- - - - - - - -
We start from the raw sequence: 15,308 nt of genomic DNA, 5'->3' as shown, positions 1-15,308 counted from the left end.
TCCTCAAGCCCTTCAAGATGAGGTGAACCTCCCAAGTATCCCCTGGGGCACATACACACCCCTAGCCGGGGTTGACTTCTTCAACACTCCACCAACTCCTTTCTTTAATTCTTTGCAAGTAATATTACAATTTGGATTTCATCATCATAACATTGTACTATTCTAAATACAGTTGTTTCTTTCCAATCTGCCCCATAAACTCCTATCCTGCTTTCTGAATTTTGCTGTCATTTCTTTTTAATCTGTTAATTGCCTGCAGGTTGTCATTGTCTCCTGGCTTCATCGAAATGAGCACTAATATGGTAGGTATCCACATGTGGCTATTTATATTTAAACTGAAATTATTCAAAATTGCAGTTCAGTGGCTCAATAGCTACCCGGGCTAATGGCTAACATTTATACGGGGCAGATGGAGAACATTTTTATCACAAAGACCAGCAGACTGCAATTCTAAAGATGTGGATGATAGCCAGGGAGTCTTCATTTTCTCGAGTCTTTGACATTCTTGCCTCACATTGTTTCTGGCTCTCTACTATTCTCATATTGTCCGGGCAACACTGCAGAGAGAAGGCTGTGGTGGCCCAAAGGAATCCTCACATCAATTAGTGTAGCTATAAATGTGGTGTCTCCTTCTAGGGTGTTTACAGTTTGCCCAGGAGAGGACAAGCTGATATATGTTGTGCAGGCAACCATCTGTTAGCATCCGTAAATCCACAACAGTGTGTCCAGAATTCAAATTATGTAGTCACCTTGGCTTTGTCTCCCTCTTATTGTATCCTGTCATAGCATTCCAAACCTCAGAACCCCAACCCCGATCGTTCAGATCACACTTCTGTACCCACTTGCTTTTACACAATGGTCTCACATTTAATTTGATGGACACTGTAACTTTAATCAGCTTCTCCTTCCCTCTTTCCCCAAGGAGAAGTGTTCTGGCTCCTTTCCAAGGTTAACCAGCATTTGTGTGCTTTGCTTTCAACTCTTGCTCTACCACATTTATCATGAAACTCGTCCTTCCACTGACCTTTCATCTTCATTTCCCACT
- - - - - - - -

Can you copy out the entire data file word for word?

We start from the raw sequence: 15,308 nt of genomic DNA, 5'->3' as shown, positions 1-15,308 counted from the left end.
TCCTCAAGCCCTTCAAGATGAGGTGAACCTCCCAAGTATCCCCTGGGGCACATACACACCCCTAGCCGGGGTTGACTTCTTCAACACTCCACCAACTCCTTTCTTTAATTCTTTGCAAGTAATATTACAATTTGGATTTCATCATCATAACATTGTACTATTCTAAATACAGTTGTTTCTTTCCAATCTGCCCCATAAACTCCTATCCTGCTTTCTGAATTTTGCTGTCATTTCTTTTTAATCTGTTAATTGCCTGCAGGTTGTCATTGTCTCCTGGCTTCATCGAAATGAGCACTAATATGGTAGGTATCCACATGTGGCTATTTATATTTAAACTGAAATTATTCAAAATTGCAGTTCAGTGGCTCAATAGCTACCCGGGCTAATGGCTAACATTTATACGGGGCAGATGGAGAACATTTTTATCACAAAGACCAGCAGACTGCAATTCTAAAGATGTGGATGATAGCCAGGGAGTCTTCATTTTCTCGAGTCTTTGACATTCTTGCCTCACATTGTTTCTGGCTCTCTACTATTCTCATATTGTCCGGGCAACACTGCAGAGAGAAGGCTGTGGTGGCCCAAAGGAATCCTCACATCAATTAGTGTAGCTATAAATGTGGTGTCTCCTTCTAGGGTGTTTACAGTTTGCCCAGGAGAGGACAAGCTGATATATGTTGTGCAGGCAACCATCTGTTAGCATCCGTAAATCCACAACAGTGTGTCCAGAATTCAAATTATGTAGTCACCTTGGCTTTGTCTCCCTCTTATTGTATCCTGTCATAGCATTCCAAACCTCAGAACCCCAACCCCGATCGTTCAGATCACACTTCTGTACCCACTTGCTTTTACACAATGGTCTCACATTTAATTTGATGGACACTGTAACTTTAATCAGCTTCTCCTTCCCTCTTTCCCCAAGGAGAAGTGTTCTGGCTCCTTTCCAAGGTTAACCAGCATTTGTGTGCTTTGCTTTCAACTCTTGCTCTACCACATTTATCATGAAACTCGTCCTTCCACTGACCTTTCATCTTCATTTCCCACT